Original Research ARTICLE
The Influence of Sexual Orientation on the Perceived Fit of Male Applicants for Both Male- and Female- Typed Jobs
- 1University of Wisconsin–Green Bay, United States
- 2Memorial University of Newfoundland, Canada
Research demonstrates the bias faced by individuals engaged in occupations that are perceived as inconsistent with their gender. The lack of fit model and role congruity theory explain how gender stereotypes give rise to the perception that an individual lacks the attributes necessary to be successful in a gender-incongruent job. Men employed in jobs traditionally held by women are perceived as wimpy and undeserving of respect. The majority of studies in this area have, however, failed to account for the sexual orientation of the individual being rated. Therefore, we carried out an experiment where 128 adults with experience in recruitment and selection, recruited through Qualtrics, rated heterosexual and gay male applicants applying for a gender-typed job. The heterosexual male was rated less effectual, less respect-worthy, and less hirable in the female-typed job condition than in the male-typed job condition. The gay male applicant, however, was rated similarly on all criteria across job gender-types, suggesting the gay male applicant was viewed as androgynous rather than high in femininity and low in masculinity as inferred by implicit inversion theory. The implications of these findings are discussed.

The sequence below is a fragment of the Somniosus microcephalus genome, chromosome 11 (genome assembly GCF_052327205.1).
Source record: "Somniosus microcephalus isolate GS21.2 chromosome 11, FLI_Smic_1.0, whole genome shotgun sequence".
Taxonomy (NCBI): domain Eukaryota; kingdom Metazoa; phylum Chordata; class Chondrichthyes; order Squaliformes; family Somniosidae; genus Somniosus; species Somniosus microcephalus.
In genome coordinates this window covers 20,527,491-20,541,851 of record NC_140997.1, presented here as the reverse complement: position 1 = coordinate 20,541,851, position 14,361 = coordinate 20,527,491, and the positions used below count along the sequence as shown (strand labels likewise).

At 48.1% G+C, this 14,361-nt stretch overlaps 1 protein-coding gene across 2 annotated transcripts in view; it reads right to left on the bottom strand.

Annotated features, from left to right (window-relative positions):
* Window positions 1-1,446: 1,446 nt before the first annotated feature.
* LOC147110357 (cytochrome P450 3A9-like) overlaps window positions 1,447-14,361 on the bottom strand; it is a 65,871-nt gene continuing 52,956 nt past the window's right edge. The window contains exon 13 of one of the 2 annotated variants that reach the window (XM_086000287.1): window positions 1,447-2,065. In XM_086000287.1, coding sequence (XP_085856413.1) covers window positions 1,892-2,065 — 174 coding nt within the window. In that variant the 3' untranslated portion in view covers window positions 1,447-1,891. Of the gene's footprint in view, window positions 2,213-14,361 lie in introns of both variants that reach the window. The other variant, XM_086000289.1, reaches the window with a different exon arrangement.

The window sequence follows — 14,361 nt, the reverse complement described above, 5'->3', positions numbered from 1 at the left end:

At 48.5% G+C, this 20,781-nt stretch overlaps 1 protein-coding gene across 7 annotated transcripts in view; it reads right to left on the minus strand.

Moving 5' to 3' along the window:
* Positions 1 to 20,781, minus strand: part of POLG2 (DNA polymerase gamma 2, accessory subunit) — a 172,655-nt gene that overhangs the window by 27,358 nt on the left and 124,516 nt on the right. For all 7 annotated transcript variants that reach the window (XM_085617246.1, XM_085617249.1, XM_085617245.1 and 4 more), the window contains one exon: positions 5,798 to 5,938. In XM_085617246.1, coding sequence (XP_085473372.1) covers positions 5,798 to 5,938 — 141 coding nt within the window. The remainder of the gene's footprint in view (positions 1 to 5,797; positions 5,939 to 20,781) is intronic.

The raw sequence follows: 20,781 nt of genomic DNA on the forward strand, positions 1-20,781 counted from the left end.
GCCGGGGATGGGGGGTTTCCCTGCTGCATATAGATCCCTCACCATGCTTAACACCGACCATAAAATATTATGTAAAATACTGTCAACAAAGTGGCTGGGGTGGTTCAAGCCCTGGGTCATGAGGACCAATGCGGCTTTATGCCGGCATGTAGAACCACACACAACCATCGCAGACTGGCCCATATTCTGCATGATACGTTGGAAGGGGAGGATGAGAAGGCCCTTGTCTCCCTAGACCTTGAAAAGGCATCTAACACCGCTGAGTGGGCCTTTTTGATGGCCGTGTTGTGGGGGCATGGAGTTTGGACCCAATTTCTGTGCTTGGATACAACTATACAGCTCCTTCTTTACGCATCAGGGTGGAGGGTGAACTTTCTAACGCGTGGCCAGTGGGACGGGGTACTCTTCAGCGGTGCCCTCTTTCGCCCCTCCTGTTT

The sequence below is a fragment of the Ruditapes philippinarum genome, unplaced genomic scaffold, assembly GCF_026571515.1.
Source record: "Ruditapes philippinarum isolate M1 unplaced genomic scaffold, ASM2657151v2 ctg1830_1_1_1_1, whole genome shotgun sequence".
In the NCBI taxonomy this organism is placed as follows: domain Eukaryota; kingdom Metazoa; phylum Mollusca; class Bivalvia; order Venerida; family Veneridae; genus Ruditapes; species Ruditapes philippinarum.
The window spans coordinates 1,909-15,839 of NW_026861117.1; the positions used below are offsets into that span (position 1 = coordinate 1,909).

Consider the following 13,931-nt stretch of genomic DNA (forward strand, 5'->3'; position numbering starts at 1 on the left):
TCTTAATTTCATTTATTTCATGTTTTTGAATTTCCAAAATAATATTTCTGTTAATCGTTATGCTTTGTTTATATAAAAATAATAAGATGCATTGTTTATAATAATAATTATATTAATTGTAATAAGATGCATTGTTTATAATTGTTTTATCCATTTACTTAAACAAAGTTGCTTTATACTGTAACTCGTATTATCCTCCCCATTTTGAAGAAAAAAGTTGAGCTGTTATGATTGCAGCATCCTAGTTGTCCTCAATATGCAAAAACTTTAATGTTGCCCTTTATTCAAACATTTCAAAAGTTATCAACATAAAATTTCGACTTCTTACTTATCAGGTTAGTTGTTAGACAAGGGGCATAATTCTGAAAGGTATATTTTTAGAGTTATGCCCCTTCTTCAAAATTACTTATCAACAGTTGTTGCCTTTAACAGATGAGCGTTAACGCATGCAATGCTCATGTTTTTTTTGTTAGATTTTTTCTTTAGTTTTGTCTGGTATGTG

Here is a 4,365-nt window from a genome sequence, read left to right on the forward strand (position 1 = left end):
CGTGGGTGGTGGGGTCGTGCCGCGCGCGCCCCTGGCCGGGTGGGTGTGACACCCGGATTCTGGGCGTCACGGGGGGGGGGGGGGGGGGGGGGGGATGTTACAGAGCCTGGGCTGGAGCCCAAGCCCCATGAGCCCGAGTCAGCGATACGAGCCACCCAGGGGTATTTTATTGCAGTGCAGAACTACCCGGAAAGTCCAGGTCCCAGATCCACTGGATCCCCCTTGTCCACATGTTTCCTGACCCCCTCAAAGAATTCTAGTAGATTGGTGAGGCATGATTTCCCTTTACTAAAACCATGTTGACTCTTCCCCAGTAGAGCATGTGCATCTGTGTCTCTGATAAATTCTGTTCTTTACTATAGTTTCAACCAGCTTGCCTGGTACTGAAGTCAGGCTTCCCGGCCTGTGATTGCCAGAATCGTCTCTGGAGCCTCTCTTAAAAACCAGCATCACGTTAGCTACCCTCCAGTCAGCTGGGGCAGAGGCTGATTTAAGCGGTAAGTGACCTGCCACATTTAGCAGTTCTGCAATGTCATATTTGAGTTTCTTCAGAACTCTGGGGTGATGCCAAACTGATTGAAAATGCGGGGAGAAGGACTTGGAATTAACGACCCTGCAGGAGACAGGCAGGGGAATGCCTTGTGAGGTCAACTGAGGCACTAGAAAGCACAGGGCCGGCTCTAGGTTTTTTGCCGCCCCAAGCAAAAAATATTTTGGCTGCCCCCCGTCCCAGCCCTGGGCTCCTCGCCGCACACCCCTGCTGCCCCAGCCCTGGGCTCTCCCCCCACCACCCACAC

Keywords: Gender stereotypes, sexual orientation, Gender-typed work, implicit inversion, Lack of fit, role congruity, gay male, Heterosexual male
Received: 29 Nov 2017;
Accepted: 16 Apr 2018.
Edited by:Darren C. Treadway, University at Buffalo, United States
Reviewed by:Catherine S. Daus, Southern Illinois University Edwardsville, United States
Vassiliki E. Grougiou, University of Macedonia, Greece
Copyright: © 2018 Clarke and Arnold. This is an open-access article distributed under the terms of the Creative Commons Attribution License (CC BY). The use, distribution or reproduction in other forums is permitted, provided the original author(s) and the copyright owner are credited and that the original publication in this journal is cited, in accordance with accepted academic practice. No use, distribution or reproduction is permitted which does not comply with these terms.
* Correspondence: Dr. Heather M. Clarke, University of Wisconsin–Green Bay, Green Bay, United States, email@example.com